by Wine Owners
Posted on 2015-02-13
The Traackr social media influence platform that we used for creating the wine writers and bloggers index elicited a fantastic range of comments, appropriately via social media on Twitter and Facebook.
Measuring writers personally based on their social media engagement across all platforms through which they engage their audience is a fresh way of looking at the world, which is precisely what makes it interesting.
So let’s dig a little deeper into how writer-centric, social media online measurement actually works:
As previously explained, Traackr’s algorithm is based on 3 parameters: Relevance, Reach and Resonance.
In the case of the wine writer and bloggers index, Relevance – the measure of expertise within the subject –scored highly across the board, as one might expect and the keywords used to determine this were necessarily quite broad.
The distribution of scores that reflect relevance were in fact tighter than Reach or Resonance, so this proved rather less of a discriminating factor than it otherwise might have done.
Subscription sites that put most content behind a firewall can’t be measured of course, since web crawlers and searchers cannot access them, so some of the most influential wine writers in the world end up with low overall scores.
Although their Twitter and social media accounts may well score well, blog posts and articles posted across online properties (which can be measured as long as sufficient article or blog text copy is available via RSS feeds) are heavily weighted by Traackr, so these influencers don’t show up as being key influencers through social media as they don't disseminate their content through it.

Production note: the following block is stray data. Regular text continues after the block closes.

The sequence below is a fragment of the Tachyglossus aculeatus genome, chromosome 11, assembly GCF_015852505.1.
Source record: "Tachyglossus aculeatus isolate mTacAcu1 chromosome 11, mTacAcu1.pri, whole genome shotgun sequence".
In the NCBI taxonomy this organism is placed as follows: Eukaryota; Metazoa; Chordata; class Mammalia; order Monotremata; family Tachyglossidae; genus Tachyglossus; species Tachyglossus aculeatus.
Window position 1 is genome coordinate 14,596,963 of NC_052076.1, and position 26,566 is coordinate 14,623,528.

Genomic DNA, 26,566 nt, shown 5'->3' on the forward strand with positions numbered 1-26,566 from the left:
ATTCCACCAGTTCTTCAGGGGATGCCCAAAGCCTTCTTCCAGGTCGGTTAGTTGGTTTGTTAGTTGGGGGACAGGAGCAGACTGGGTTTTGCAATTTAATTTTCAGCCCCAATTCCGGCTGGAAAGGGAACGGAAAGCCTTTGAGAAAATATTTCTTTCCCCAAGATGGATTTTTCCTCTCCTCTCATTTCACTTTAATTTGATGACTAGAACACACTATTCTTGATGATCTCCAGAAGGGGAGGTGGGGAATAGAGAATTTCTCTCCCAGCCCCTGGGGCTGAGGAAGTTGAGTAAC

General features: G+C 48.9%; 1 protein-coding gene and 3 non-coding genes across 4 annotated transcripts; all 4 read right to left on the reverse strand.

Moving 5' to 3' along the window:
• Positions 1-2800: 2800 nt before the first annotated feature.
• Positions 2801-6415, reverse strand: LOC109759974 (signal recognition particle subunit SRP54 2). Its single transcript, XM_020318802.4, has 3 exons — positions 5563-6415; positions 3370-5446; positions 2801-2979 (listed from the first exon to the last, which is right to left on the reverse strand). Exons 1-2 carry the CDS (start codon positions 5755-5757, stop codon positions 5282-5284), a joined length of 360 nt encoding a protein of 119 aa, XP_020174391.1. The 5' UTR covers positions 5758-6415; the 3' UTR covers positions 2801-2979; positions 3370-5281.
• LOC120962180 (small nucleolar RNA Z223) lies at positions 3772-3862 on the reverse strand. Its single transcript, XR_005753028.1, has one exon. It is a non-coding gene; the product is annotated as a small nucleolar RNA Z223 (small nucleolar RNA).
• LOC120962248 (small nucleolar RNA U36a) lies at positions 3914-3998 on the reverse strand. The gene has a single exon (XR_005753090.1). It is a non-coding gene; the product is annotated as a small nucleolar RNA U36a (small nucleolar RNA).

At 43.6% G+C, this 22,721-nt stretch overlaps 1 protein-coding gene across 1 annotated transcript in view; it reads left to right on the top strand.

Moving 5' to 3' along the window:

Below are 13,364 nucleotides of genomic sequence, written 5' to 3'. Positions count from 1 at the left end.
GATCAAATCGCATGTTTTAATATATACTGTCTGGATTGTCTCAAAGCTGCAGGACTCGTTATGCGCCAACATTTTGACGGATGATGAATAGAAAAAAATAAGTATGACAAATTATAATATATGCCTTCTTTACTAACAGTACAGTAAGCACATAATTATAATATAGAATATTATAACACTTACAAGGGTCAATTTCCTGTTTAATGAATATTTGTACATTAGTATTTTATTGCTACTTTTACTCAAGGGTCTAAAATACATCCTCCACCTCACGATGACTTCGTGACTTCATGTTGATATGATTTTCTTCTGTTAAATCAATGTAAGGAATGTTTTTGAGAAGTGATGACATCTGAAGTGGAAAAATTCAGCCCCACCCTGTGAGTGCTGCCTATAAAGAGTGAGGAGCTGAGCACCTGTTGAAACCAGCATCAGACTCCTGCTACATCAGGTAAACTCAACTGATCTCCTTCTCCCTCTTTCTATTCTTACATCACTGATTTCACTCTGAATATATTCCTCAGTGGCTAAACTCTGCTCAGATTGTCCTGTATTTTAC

They may have significant influence over wine trade and consumer buying decisions, and consequently wine prices and the market, due to their experienced palates and authoritative wine evaluation and writing skills, but this is not what’s being measured when ranking by social media influence.
Reach measures the size of audience, based on numbers of followers and visits across all reach points. This measure focuses on the writer as an individual, and their free-to-air content whichever online properties they write for (as long as they can be personally identified).
That brings us to Resonance. This describes how much endorsement and engagement is being generated by a piece of content; every comment against blog entries or articles that are accessible free-to-air and available via RSS feeds, every talk about, tweet and retweet.
Those wine writers who outperformed their peers in the resulting list engaged powerfully with their audience, generated disproportionately high numbers of comments and talk abouts, along with tweets and retweets.
There’s something special to a consumer about having a dialogue with people who are expert in their subject area, or otherwise connecting with them online, and it’s to be celebrated. Of course it’s a different measure of influence when compared to the dissemination of paid for, advisory content through traditional media (whether online or not). Today, however, we proudly recognise the wine writing stars of social media and the social web across its many forms and the significant contribution they make, passing on their knowledge, guidance and passion to the many millions of people interested in wine.